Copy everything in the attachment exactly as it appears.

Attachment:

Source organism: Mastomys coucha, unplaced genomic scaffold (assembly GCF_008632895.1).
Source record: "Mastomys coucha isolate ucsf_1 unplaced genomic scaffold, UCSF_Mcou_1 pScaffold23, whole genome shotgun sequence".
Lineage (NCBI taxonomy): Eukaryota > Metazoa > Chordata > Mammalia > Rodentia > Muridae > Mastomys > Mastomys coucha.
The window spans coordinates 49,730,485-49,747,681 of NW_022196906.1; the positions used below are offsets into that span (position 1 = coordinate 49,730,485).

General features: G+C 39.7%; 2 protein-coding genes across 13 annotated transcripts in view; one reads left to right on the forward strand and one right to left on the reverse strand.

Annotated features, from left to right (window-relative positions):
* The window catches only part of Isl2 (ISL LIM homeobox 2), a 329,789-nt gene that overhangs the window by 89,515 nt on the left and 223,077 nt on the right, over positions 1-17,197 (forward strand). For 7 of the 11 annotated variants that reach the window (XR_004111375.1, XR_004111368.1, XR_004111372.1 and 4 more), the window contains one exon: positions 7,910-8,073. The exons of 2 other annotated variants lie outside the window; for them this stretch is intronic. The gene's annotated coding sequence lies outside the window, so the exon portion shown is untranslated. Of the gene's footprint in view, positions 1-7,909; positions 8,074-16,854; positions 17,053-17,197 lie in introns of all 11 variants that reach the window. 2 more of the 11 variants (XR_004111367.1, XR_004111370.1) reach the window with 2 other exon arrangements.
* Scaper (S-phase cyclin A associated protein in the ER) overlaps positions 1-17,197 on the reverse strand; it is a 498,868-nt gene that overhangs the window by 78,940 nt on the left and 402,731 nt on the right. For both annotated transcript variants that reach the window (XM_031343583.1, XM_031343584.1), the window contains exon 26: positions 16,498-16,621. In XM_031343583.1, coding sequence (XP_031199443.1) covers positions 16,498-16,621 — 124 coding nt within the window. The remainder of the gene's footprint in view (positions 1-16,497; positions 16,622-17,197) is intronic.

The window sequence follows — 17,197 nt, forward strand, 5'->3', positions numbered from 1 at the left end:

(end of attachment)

Source organism: Mastomys coucha, unplaced genomic scaffold (assembly GCF_008632895.1).
Source record: "Mastomys coucha isolate ucsf_1 unplaced genomic scaffold, UCSF_Mcou_1 pScaffold23, whole genome shotgun sequence".
Lineage (NCBI taxonomy): Eukaryota > Metazoa > Chordata > Mammalia > Rodentia > Muridae > Mastomys > Mastomys coucha.
The window spans coordinates 49,730,485-49,747,681 of NW_022196906.1; the positions used below are offsets into that span (position 1 = coordinate 49,730,485).

General features: G+C 39.7%; 2 protein-coding genes across 13 annotated transcripts in view; one reads left to right on the forward strand and one right to left on the reverse strand.

Annotated features, from left to right (window-relative positions):
* The window catches only part of Isl2 (ISL LIM homeobox 2), a 329,789-nt gene that overhangs the window by 89,515 nt on the left and 223,077 nt on the right, over positions 1-17,197 (forward strand). For 7 of the 11 annotated variants that reach the window (XR_004111375.1, XR_004111368.1, XR_004111372.1 and 4 more), the window contains one exon: positions 7,910-8,073. The exons of 2 other annotated variants lie outside the window; for them this stretch is intronic. The gene's annotated coding sequence lies outside the window, so the exon portion shown is untranslated. Of the gene's footprint in view, positions 1-7,909; positions 8,074-16,854; positions 17,053-17,197 lie in introns of all 11 variants that reach the window. 2 more of the 11 variants (XR_004111367.1, XR_004111370.1) reach the window with 2 other exon arrangements.
* Scaper (S-phase cyclin A associated protein in the ER) overlaps positions 1-17,197 on the reverse strand; it is a 498,868-nt gene that overhangs the window by 78,940 nt on the left and 402,731 nt on the right. For both annotated transcript variants that reach the window (XM_031343583.1, XM_031343584.1), the window contains exon 26: positions 16,498-16,621. In XM_031343583.1, coding sequence (XP_031199443.1) covers positions 16,498-16,621 — 124 coding nt within the window. The remainder of the gene's footprint in view (positions 1-16,497; positions 16,622-17,197) is intronic.

The window sequence follows — 17,197 nt, forward strand, 5'->3', positions numbered from 1 at the left end: